Friday, September 6, 2013

Tax Court Blesses a Taxpayer Designation of Payment (9/6/13)

I had intended to do a blog on the Tax Court decision in Dixon v. Commissioner, 141 T.C.; No. 3 (2013), here.  The background is that a taxpayer may generally designate how "voluntary" payments to the IRS gets applied among its various outstanding tax liabilities, but when not voluntary (I mean to be somewhat fuzzy here), the IRS may apply the payment in the best interest of the fisc.  There, in a reviewed opinion, the Tax Court held that, in a somewhat convoluted fact pattern, a corporation owing large amount of tax could receive money from its shareholders and pay it against its withholding obligations for the shareholders, thereby give the shareholder credit against their tax liabilities.  The shareholders, of course, could have paid their own tax liabilities directly, but they hoped to achieve collateral benefits by shuffling the payment through the corporation (one would be, they hoped, to have the income tax credit as of the date it should have been originally withheld and paid over, thereby avoiding the interim interest on their personal tax liability which they could not avoid with a direct payment).  But, the Stephen Olsen of the Procedurally Taxing Blog beat me to the punch and, actually, has done an excellent job, so I refer readers to that blog entry for a great discussion.  Tax Court Holds IRS Must Follow Corporation’s Designation on Tax Payment. (Procedurally Taxing Blog 9/6/13), here.

I do cut and paste below the Tax Court's Syllabus of the decision (which summarizes the majority decision, but refer readers also to Judge Holmes' dissent discussed in the Procedurally Taxing Blog:
Ps were criminally prosecuted for failure to file individual income tax returns for 1992-95. At the time, Ps were owners, officers, and employees of Tryco Corp., which failed to file employment tax returns and corporate income tax returns during this period. As part of a plea agreement with the Department of Justice, Ps agreed that their wrongdoing had inflicted a "tax loss" on the IRS of $61,021 and acknowledged that they could be required to make restitution of this amount. On advice of their attorney they transferred funds to Tryco with instructions that Tryco remit the funds to the IRS. In December 1999 Tryco remitted $61,021 to the IRS with a cover letter from Ps' attorney designating the payment as "payment of [Form] 941 taxes of the corporation" that was "to be applied to the withheld income taxes" of Ps for specified calendar quarters of 1992-95. In early 2000 Ps' accountants determined that Ps actually owed $30,202 more in individual income tax for 1992-95 than Tryco had remitted to the IRS in December 1999. Accordingly, Ps transferred additional funds to Tryco, and in June 2000 Tryco remitted to the IRS an additional check for $30,202. The cover letter from Ps' attorney stated that the payment was "submitted as a pre-assessment designated payment of [Form] 941 taxes of the corporation" which "represents the withheld income taxes of * * * [Ps]" for the fourth quarter of 1995. Ps argued for a downward adjustment to their sentence and for a probated sentence on the ground that they had remitted taxes to the IRS in excess of the "tax loss" determined in the plea agreements. They were sentenced to probation and a small fine.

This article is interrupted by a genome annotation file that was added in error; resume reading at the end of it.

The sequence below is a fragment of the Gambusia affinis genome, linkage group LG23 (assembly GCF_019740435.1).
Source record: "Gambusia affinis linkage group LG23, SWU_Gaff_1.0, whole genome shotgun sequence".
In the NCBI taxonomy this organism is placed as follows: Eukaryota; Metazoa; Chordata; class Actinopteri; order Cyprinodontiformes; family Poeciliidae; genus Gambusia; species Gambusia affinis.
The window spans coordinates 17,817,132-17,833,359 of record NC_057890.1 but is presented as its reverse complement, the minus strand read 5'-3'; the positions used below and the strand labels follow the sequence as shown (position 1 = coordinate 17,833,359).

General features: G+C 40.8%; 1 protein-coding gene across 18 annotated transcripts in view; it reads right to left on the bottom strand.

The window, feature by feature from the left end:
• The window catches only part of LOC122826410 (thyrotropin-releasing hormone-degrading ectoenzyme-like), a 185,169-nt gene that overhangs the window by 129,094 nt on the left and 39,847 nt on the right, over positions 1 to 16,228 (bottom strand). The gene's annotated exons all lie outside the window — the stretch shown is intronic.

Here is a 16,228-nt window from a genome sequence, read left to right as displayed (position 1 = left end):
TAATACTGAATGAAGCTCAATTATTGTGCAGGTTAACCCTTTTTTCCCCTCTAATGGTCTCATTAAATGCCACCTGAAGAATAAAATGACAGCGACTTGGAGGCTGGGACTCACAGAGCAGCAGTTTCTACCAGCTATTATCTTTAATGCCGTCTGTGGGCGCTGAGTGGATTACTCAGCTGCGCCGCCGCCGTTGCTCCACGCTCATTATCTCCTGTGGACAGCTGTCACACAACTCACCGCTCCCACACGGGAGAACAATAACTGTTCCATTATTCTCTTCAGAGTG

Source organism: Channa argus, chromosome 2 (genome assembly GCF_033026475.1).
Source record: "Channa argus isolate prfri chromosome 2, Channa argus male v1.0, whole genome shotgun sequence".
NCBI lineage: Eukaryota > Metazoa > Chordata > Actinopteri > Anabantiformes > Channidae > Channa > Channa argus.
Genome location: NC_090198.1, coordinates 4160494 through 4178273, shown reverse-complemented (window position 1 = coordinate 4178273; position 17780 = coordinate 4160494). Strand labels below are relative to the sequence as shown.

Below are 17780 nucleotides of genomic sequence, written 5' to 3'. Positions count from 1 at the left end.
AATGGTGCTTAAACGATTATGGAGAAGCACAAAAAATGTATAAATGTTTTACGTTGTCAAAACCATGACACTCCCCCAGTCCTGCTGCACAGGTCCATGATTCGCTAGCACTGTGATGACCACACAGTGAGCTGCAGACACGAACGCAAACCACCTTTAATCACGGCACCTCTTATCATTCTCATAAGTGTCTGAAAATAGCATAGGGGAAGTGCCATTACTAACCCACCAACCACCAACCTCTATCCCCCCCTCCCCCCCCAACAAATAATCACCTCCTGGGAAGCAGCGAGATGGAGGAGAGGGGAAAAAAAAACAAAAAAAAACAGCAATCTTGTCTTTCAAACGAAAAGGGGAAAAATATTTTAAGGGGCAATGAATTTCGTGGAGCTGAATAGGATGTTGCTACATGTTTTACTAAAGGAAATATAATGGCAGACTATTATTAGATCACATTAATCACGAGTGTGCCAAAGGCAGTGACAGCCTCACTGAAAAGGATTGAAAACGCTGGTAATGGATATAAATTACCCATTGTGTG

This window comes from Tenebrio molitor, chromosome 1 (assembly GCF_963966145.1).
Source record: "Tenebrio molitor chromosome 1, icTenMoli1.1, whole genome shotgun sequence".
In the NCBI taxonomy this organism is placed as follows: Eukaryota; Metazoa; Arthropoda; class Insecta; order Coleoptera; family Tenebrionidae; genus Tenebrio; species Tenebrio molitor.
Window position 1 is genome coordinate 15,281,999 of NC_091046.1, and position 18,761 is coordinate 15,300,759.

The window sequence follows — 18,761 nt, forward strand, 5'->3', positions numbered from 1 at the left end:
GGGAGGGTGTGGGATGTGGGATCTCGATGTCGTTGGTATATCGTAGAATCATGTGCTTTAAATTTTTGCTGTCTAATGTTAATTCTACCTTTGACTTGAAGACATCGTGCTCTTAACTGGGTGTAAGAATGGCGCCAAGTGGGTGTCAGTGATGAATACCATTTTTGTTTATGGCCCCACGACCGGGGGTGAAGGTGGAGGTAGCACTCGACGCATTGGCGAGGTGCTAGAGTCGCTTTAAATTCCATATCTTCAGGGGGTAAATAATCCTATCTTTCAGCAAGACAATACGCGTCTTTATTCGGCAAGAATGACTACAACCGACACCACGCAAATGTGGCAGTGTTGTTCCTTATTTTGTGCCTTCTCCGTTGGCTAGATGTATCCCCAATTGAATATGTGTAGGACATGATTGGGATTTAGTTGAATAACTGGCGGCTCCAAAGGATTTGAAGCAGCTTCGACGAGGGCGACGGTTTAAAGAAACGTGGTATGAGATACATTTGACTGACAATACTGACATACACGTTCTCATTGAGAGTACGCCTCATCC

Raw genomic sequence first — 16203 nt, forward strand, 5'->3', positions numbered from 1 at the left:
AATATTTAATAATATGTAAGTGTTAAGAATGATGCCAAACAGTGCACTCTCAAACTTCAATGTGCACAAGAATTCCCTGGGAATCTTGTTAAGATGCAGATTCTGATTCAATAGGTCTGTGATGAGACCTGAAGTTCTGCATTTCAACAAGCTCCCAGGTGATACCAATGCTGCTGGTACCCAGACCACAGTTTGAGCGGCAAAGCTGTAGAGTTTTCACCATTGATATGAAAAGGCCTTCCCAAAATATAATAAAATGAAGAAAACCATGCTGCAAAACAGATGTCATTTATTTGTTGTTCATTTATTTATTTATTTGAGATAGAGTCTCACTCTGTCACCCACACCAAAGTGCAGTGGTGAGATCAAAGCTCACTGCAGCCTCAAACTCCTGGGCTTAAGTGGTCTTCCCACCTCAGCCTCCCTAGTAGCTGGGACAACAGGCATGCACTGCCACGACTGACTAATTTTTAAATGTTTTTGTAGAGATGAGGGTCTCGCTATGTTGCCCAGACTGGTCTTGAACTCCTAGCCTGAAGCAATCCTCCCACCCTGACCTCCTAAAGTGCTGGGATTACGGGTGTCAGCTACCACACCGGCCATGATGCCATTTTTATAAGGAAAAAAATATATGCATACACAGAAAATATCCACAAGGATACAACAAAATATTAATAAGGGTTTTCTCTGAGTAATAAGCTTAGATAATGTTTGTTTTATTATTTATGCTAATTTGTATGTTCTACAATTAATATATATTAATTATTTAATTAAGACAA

Subsequently, R filed a notice of intent to levy on Ps' assets in satisfaction of their assertedly unpaid 1992-95 income tax liabilities. Ps were granted a collection due process (CDP) hearing in which they challenged the levy on the ground that Tryco's 1999-2000 remittances had discharged their 1992-95 income tax liabilities in full. The Appeals officer upheld the levy, concluding that Tryco's 1999-2000 payments "were not withheld at the source and * * * cannot be designated to the withholding of a specific employee." Ps timely petitioned under I.R.C. sec. 6330(d)(1) for review of this determination. 
1. Held: Ps are not entitled to a credit under I.R.C. sec. 31(a) for the $91,223 Tryco remitted to the IRS in 1999-2000 because funds in that amount were not "actually * * * withheld at the source" by Tryco from Ps' wages during 1992-95. See sec. 1.31-1(a), Income Tax Regs. 
2. Held, further, this Court has subject matter jurisdiction to determine whether R was obligated to honor Tryco's designation of its 1999-2000 delinquent employment tax payments toward Ps' income tax liabilities for 1992-95. 
3. Held, further, there is no need to decide the applicable standard of review in these CDP appeals because, under Ps' alternative argument, R's proposed collection action would be impermissible either under an abuse of discretion standard or under a de novo standard. 
4. Held, further, R was required to honor Tryco's designation of its 1999-2000 delinquent employment tax payments towards Ps' income tax liabilities for 1992-95. Because those payments discharged Ps' 1992-95 income tax liabilities in full, R's proposal to levy on their assets to collect this tax a second time was an abuse of discretion.
I do want also to note that the majority cites our LEXIS-NEXIS Tax Crimes book published by LEXIS-NEXIS here:
In their plea agreements, executed February 7, 2000, petitioners acknowledged that they "may be required to make full restitution for the losses sustained by the Internal Revenue Service as a result of the offenses of conviction." See generally U.S. Sentencing Guidelines Manual sec. 5E1.1 (2012) (discussing restitution); John A. Townsend, et al., Tax Crimes 305-306 (2008). Under the plea agreements the magnitude of the "tax loss" would be taken into account for sentencing purposes. 

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